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                8. Relax to be more productive

                All work and no play makes Jack a dull boy! Working without taking breaks through the year can lead to decreased productivity. Our brains need time to rest and recharge. A recharged brain is re-energized and more creative, leading to more productivity. Vacations with a complete disconnect from work are must-haves to re-energize our brains. This UK-based infographic highlights the importance of taking vacations. Though the best vacation spots listed here are all notably on the east side of the Atlantic ocean, you do not have to fly to Italy or Portland to increase your productivity! Take a vacation wherever you can afford to go and disconnect from work, truly.

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                  9. Technology to aid productivity

                  In this technologically advanced age, it would be amiss to not mention apps that can help boost our productivity.  The infographic below shares 20 apps that help you remain on task and stay focused.

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                    And here’s a BONUS one.

                    A compilation of 50 productivity hacks.

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                      Which of these tips are you going to implement today to boost your productivity?

                      Featured photo credit: Picjumbo via picjumbo.com

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                      Last Updated on September 28, 2020

                      How to Create an Action Plan and Achieve Your Personal Goals

                      How to Create an Action Plan and Achieve Your Personal Goals

                      There’s no denying that goals are necessary. After all, they give life meaning and purpose. However, goals don’t simply achieve themselves—you need to write an action plan to help you reach your goals.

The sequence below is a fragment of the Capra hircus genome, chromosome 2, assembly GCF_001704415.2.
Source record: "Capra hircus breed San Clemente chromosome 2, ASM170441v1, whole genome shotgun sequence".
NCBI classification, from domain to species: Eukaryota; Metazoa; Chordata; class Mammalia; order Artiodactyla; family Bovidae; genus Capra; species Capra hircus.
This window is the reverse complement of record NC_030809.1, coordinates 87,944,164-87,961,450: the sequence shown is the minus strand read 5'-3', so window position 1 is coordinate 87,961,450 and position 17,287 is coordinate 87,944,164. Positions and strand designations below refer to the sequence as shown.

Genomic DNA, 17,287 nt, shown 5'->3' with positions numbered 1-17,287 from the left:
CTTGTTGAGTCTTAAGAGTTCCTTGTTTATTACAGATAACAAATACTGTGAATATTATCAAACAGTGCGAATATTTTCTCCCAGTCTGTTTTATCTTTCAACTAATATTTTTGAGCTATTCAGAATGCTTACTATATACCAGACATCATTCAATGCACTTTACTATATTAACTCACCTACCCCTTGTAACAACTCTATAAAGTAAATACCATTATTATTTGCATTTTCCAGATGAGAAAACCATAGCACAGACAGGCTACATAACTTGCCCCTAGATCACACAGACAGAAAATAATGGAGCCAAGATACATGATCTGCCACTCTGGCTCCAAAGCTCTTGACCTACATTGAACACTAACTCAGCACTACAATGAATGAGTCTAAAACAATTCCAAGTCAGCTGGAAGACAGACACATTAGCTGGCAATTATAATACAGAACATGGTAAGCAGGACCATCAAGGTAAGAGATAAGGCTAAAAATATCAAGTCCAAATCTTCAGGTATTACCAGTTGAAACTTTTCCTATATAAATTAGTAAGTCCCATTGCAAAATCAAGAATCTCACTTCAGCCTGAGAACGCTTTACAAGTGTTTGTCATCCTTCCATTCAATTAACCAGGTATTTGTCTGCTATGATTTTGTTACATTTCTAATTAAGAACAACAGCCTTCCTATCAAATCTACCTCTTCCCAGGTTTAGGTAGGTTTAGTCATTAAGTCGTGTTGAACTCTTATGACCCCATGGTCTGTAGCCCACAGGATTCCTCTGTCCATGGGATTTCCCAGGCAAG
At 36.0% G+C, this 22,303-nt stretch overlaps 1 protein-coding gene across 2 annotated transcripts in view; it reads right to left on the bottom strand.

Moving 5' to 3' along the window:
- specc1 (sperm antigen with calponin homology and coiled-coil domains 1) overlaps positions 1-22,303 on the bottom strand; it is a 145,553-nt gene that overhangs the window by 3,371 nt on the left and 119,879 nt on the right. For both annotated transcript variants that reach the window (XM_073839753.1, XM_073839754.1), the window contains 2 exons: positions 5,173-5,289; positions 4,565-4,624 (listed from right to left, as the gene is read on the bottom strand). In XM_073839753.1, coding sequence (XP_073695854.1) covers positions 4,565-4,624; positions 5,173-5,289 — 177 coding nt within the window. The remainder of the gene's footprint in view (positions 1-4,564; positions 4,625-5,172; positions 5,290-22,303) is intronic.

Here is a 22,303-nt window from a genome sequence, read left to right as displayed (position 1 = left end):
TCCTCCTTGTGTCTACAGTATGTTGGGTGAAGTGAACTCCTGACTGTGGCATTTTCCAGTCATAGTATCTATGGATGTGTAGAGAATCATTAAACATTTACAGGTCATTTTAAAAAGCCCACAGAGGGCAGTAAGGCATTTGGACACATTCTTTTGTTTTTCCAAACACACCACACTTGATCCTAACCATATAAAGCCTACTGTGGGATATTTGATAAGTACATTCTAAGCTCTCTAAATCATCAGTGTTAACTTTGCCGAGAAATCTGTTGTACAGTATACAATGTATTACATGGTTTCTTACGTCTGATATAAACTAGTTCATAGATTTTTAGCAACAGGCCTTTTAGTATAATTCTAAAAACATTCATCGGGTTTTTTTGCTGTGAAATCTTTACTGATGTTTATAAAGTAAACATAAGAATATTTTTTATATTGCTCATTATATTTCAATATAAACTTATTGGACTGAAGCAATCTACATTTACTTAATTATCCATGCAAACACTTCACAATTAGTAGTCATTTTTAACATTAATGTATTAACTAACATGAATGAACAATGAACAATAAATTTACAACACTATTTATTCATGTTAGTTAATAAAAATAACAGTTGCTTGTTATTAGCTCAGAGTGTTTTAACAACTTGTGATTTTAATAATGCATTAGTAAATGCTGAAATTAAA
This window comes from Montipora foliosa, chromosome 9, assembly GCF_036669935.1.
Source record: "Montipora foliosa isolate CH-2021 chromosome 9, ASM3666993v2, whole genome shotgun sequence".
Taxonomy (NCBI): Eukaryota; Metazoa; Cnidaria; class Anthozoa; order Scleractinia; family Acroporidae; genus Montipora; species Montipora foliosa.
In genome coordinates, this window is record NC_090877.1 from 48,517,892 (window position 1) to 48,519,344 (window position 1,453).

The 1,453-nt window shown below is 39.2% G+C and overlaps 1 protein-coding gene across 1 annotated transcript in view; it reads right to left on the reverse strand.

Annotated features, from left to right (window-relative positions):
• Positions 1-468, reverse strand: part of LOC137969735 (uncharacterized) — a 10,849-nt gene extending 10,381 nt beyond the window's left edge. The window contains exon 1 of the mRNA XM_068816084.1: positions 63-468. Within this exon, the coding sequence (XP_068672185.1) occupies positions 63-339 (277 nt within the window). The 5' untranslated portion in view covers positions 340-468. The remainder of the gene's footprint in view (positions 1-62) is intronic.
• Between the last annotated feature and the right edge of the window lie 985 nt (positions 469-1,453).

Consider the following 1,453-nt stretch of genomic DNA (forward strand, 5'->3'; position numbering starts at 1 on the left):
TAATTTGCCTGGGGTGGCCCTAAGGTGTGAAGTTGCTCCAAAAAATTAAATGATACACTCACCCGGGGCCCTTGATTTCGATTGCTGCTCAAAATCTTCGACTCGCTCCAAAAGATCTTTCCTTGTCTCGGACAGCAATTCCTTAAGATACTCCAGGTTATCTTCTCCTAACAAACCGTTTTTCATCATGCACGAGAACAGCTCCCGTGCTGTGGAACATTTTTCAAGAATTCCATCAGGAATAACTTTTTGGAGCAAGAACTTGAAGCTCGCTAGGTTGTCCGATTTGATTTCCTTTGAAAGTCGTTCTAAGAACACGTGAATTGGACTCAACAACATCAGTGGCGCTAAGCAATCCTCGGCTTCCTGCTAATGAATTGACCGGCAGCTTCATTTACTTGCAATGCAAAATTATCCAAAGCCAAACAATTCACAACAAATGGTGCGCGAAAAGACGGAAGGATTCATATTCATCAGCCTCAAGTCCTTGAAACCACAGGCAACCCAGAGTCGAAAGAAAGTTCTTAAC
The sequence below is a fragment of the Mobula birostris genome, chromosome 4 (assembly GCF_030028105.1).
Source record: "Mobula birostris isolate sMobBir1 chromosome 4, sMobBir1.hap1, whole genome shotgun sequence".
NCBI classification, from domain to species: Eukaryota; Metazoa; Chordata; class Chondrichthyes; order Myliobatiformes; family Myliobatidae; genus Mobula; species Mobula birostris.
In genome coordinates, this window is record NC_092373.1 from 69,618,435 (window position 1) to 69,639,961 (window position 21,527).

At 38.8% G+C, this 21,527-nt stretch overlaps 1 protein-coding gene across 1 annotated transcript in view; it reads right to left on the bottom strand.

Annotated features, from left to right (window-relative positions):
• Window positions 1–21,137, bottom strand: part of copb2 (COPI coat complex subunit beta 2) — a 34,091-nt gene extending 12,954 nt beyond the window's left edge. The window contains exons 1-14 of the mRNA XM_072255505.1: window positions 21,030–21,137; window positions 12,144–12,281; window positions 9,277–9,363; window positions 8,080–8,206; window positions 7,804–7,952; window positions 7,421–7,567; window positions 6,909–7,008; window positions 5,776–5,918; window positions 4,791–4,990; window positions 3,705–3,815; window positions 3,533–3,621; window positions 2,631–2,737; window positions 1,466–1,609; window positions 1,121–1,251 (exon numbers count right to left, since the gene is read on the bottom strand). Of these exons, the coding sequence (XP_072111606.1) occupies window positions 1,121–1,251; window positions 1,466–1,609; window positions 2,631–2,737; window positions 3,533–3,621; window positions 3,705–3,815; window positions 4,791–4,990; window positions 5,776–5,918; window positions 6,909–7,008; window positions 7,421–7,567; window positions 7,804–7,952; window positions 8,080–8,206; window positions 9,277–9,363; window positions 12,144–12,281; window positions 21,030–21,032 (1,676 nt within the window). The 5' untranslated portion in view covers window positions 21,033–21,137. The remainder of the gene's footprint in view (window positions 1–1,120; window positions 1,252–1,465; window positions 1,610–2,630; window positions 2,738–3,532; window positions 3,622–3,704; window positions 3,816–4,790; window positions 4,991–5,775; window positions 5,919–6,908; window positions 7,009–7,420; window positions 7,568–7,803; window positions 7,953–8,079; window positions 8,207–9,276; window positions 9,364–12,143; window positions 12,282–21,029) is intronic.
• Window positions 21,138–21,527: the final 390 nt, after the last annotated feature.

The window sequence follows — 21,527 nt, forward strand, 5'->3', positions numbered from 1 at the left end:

With an action plan, you’ll have a clear idea of how to get where you want to go, what it will take to get there, and how you’ll find the motivation to keep driving forward. Without creating a plan, things have a way of not working out as you waver and get distracted.

                      With that in mind, here’s how you can set goals and action plans that will help you achieve any personal goal you’ve set.

                      1. Determine Your “Why”

                      Here’s a quick experiment for you to try right now: Reflect on the goals you’ve set before. Now, think about the goals you reached and those you didn’t. Hopefully, you’ll notice a common theme here.

                      The goals you were successful in achieving had a purpose. Those goals you failed to accomplish did not. In other words, you knew why you put these goals in place, which motivated you to follow through.

                      Simon Sinek, author of Find Your Why: A Practical Guide for Finding Purpose for You and Your Team, explains:

                      “Once you understand your WHY, you’ll be able to clearly articulate what makes you feel fulfilled and to better understand what drives your behavior when you’re at your natural best. When you can do that, you’ll have a point of reference for everything you do going forward.”

                      That, in turn, enables better decision-making and clearer choices.

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                      I’ll share with you a recent example of this in my life. Earlier this year, I decided to make my health a bigger priority, specifically losing weight. I set this goal because it gave me more energy at work, improved my sleep, and helped me be a better father—I really didn’t care for all that wheezing every time I played with my kids.

                      Those factors all gave me a long-term purpose, not a superficial short-term goal like wanting to look good for an event.

                      Before you start creating an action plan, think about why you’re setting a new goal. Doing so will guide you forward on this journey and give you a North Star to point to when things get hard (and they inevitably will).